The first-ever Conference on Engineering in Living Systems (CELS 2021) was held June 3-5, in Denton, Texas. CELS was organized by the Engineering Research Group (ERG) and sponsored by the Center for Science & Culture, Discovery Institute.
In this workshop-like setting, a core group of 60 biologists, engineers, medical practitioners, and researchers from related disciplines assembled for three days to explore ways to (1) apply engineering principles to better understand biological systems, (2) craft a design-based theoretical framework to explain and predict the behaviors of living systems, and (3) develop research programs to demonstrate the engineering principles at work in living systems.
Twenty-five different speakers presented a wide range of topics, including engineering topics like information design and processing, control systems, and the irreducibility of signaling systems; biological topics that included topoisomerases that untangle DNA strands, the life-sustaining functions of bacteriophage, and the fine-tuning of the human body; and foundational topics like the structure of theoretical frameworks and the architecture of living systems, from molecules to ecosystems.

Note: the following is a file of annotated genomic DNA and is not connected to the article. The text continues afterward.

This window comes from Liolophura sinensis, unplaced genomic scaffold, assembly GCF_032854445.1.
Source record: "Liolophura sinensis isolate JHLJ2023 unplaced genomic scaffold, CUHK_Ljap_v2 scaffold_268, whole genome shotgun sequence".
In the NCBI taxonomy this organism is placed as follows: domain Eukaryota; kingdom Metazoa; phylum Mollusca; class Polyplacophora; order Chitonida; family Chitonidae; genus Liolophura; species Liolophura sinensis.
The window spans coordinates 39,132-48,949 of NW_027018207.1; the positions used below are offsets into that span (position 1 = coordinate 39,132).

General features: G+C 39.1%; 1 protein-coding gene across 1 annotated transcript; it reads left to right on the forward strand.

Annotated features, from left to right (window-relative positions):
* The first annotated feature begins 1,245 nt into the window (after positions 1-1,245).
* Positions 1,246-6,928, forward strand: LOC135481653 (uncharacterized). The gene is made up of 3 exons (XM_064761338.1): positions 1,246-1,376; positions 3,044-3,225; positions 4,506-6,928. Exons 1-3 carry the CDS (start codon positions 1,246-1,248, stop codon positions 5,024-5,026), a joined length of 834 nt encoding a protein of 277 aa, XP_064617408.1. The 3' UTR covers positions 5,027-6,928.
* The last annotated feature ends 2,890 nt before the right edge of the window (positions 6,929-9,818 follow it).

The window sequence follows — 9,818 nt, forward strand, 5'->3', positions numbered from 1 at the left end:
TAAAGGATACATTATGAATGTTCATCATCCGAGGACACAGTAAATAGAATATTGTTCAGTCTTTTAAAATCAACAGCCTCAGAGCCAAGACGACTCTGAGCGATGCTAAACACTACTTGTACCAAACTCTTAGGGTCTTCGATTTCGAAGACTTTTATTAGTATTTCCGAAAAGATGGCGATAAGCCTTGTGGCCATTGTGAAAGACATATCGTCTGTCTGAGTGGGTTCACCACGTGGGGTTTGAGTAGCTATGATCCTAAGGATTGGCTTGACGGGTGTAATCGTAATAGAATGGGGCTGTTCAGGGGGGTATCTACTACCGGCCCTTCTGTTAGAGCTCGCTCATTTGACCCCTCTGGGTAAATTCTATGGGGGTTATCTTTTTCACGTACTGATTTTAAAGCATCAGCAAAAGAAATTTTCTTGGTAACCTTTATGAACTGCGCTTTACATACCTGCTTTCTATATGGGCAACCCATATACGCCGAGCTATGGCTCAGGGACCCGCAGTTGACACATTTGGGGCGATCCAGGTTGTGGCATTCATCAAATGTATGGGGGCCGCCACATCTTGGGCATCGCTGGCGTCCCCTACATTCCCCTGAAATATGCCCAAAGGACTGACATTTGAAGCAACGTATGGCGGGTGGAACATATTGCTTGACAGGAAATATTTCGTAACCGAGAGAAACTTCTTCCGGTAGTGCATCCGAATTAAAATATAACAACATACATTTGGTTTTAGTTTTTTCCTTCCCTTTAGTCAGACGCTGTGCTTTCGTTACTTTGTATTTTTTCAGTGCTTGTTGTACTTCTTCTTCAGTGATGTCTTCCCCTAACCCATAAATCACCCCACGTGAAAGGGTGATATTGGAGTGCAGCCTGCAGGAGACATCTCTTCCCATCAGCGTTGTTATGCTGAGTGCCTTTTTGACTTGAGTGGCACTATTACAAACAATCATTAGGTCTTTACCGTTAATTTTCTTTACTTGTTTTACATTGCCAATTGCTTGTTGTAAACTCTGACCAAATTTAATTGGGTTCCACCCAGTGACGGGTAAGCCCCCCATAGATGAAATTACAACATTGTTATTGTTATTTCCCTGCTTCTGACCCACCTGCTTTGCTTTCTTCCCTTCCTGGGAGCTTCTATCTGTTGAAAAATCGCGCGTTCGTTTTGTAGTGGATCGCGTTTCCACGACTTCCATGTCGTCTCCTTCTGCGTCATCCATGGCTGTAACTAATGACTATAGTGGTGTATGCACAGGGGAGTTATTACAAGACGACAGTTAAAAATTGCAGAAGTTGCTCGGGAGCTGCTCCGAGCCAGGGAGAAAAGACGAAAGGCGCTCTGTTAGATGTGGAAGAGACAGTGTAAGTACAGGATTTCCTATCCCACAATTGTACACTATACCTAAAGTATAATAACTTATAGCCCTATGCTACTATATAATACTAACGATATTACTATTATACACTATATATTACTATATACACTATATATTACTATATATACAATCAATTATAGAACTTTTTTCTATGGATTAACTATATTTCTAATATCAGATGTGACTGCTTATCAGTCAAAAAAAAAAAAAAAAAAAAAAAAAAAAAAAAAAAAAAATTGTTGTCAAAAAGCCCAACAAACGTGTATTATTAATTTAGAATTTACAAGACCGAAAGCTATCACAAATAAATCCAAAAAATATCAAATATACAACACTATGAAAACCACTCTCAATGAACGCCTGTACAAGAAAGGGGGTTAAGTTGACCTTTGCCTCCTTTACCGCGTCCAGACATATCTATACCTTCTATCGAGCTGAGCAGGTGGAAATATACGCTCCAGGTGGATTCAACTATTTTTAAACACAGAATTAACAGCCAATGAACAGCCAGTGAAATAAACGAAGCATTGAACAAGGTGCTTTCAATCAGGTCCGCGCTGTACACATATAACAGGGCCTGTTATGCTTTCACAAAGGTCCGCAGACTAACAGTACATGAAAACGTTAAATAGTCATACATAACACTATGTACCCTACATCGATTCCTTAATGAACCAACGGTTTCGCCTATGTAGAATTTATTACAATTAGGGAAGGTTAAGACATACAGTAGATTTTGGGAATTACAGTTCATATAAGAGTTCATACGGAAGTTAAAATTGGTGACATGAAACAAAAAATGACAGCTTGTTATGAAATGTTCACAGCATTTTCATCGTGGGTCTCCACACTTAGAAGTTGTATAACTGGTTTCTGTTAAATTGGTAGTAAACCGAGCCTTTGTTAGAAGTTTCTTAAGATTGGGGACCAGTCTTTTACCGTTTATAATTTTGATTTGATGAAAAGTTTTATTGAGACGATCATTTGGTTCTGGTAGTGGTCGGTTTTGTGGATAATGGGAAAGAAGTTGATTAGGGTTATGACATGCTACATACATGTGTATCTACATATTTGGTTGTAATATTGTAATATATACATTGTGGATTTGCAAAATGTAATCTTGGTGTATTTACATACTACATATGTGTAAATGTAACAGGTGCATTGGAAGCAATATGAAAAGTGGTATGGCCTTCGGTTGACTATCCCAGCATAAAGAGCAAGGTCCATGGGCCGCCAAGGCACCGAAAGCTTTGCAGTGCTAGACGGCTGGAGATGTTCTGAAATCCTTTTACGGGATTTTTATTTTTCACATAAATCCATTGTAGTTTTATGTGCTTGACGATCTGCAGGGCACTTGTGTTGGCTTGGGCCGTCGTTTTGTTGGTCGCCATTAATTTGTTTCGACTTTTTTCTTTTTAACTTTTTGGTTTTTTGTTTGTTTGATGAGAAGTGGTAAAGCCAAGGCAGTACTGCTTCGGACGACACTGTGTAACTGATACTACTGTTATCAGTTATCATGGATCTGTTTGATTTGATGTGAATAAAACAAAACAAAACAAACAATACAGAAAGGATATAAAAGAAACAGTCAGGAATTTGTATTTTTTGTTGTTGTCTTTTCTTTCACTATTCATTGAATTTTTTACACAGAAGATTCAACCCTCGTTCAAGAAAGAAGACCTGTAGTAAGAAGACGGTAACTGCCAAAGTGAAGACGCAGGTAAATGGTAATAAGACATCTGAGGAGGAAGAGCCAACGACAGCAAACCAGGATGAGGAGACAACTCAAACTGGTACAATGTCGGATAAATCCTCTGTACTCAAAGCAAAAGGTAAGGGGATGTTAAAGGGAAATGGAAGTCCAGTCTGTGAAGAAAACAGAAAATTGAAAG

With ample time set aside for both formal and informal discussion, participants generated dozens of ideas for new research projects that will explore critical questions about the ways that living systems work. These projects involve deep collaboration between engineers and biologists and are expected to yield many new insights — and to further consolidate the tenets of intelligent design.
This is the starting point for new and fascinating (and much-needed) work. There will be more to say about this in the future. Stay tuned.